Find silica in beets, bell peppers, soybeans and leafy green vegetables. Just 25 milligrams, (about one cup of cooked
spinach or a large green salad) can prompt new hair growth.
Sometimes the difference between "bad hair days" and "good hair days" are the haircuts and styles you choose
for the type of hair you have. The same rule that goes with following styles and fads with your wardrobe follow
with your hair. If it doesn't look good or you don't have the right type of hair, the style of the year isn't going
to work. Here are some ways to give you more "good hair days" than bad.
If your hair is fine, but curly or wavy...Have your stylist razor cut your hair. This gives the fine hair
volume without creating bulk. Even if your hair happens to be straight, but fine, razoring will work great. Another
option for fine, straight hair is a blunt cut, (all one length), which will make hair seem fuller, especially at the
ends where fine hair has a temdency to look stringy. Fine hair always gets tangled after shampooing. The problem
with conditioners on fine hair is that it makes hair limp by being too heavy on the fine hair. Instead, try using a detangler,
which is lighter in weight and will remove the tangles.
Thick and curly hair has its own set of problems. If your hair is thick and straight, try having your hair
cut in long layers. Too short layers and you will get "puffy". Long layers made with texturizing or thinning shears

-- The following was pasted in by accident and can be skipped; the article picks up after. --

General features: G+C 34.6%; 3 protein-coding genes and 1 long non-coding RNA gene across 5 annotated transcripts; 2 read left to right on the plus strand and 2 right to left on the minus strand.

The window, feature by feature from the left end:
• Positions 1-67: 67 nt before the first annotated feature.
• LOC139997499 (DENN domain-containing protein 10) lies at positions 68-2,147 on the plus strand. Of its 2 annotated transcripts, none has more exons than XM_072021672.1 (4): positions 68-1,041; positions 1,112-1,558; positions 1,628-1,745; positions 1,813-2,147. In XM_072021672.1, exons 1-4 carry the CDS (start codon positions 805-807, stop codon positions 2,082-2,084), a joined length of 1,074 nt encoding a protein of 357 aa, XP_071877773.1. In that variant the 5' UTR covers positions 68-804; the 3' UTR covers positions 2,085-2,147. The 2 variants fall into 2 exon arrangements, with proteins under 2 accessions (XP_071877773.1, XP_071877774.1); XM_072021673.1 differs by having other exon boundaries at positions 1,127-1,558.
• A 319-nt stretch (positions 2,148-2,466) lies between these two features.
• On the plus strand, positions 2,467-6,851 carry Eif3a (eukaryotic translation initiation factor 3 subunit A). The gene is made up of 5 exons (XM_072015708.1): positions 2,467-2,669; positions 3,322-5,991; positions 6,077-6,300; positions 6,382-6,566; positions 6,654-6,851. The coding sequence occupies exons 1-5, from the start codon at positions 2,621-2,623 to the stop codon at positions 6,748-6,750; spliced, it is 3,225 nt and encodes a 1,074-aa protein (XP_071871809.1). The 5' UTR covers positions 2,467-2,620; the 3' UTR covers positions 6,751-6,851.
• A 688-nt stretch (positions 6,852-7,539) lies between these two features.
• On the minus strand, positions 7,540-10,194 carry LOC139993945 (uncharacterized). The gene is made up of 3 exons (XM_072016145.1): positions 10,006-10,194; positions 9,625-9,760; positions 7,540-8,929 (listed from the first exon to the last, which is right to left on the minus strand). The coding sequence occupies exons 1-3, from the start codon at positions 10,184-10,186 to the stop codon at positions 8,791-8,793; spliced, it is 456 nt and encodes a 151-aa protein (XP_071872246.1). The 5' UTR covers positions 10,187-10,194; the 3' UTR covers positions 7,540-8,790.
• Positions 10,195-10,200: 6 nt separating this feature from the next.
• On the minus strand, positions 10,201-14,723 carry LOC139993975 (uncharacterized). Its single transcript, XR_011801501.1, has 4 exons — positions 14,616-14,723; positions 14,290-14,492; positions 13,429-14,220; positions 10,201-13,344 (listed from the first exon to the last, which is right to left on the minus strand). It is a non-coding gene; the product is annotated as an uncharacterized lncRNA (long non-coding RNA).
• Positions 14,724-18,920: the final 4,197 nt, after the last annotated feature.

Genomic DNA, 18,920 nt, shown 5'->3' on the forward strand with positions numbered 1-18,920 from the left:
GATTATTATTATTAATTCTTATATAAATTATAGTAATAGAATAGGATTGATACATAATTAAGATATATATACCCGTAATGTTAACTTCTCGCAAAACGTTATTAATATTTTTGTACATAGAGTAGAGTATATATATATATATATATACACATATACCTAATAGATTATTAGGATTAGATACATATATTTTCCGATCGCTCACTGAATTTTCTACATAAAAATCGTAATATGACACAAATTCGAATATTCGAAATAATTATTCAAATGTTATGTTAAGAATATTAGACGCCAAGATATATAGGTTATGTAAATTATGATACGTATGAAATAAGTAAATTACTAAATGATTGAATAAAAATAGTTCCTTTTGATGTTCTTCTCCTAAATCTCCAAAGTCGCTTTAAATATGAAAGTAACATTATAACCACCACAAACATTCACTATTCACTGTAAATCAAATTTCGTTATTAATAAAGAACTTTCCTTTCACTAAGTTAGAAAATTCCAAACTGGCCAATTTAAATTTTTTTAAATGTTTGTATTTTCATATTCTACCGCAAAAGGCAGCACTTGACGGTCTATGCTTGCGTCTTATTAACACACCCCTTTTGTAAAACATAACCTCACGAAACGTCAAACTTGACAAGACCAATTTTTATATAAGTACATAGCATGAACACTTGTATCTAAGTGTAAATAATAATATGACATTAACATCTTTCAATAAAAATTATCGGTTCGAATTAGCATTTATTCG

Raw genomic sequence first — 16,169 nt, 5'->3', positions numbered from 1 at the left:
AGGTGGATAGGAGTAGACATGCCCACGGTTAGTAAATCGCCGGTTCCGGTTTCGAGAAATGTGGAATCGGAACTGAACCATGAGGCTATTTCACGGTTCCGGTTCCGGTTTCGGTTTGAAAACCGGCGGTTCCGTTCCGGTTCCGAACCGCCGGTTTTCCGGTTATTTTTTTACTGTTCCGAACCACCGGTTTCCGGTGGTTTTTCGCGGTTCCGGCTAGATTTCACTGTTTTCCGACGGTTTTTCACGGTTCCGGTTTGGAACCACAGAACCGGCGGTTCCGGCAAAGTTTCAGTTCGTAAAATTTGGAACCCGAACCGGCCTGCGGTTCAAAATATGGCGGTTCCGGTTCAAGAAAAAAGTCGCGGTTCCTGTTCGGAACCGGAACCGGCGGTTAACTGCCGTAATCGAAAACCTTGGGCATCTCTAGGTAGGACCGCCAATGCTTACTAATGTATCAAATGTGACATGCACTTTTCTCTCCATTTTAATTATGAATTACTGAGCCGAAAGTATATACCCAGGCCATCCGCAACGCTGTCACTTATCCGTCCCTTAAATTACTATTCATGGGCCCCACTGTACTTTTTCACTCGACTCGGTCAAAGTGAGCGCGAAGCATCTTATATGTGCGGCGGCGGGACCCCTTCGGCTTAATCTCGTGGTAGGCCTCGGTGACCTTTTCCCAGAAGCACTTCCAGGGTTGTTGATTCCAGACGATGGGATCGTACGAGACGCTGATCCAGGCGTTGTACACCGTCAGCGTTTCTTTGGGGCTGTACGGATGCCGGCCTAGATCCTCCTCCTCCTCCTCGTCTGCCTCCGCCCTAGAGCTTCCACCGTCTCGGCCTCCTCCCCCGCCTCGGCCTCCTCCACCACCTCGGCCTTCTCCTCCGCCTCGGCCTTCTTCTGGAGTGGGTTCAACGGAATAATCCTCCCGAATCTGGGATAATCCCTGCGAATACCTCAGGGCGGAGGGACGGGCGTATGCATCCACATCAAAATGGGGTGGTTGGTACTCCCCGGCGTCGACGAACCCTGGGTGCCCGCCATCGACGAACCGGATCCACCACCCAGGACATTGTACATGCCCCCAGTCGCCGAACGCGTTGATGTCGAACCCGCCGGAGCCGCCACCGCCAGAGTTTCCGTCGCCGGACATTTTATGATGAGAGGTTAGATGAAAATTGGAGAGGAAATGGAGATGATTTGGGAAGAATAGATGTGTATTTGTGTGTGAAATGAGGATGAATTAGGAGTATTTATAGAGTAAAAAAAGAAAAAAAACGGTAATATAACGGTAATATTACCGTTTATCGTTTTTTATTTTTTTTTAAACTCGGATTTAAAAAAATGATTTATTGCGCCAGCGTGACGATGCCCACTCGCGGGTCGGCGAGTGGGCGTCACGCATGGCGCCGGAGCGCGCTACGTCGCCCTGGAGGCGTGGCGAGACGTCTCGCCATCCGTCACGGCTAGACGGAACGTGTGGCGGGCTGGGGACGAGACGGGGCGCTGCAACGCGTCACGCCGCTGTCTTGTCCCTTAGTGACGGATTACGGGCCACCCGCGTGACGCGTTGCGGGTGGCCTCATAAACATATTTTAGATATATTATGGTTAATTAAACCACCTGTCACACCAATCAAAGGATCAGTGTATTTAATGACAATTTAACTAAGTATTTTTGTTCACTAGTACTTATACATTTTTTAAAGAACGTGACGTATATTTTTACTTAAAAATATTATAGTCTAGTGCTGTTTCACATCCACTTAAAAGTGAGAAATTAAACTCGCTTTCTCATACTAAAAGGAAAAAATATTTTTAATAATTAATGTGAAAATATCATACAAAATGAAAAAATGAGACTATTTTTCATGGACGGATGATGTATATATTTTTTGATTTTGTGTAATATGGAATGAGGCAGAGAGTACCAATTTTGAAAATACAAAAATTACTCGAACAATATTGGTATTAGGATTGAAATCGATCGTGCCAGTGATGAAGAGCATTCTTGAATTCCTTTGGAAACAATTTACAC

will remove excess bulk and give your hair an airy and lighter
If your hair is thick and curly, have your hair cut in angled layers rather than regular layers. Having
the layers angled doesn't disrupt the natural curl pattern and will keep the curls springy. If you hair is thick
and curly, keep the length at the shoulders or longer. Unless you go extremely short, anything shorter than shoulder
length can give you the "pyramid
If your hair is wavy and not quite as curly, the same angled, layered cut should be given. THe best type of product for
thick, wavy and/or curly hair? A smoothing cream or balm. It is a silicone based product that coats the hair's cuticle
and lock out humidity which is public enemy number one to curly, wavy hair.
These silicone products work wonders and should be used on towel-dried hair.
This treatment is great for removing chlorine and mineral build-up due to hard water
from the hair. Using it once a week will keep you hair healthy and shiny. This will also remove the lovely shade of green
that a build-up can cause.
2 Tbsp baking soda
¼ cup fresh lemon juice
1 tsp mild
Mix all of the ingredients together. Apply it to dry hair and cover with a plastic cap
or plastic wrap. Leave it on for 20 minutes, then shampoo and condition as usual.
Shampooing your hair...
Most people throw on the shampoo, and rub it around, then rinse it. Admit it, you do don't you? Massaging
the scalp is THE single most important
part for the health of your scalp. It removes the dirt and grime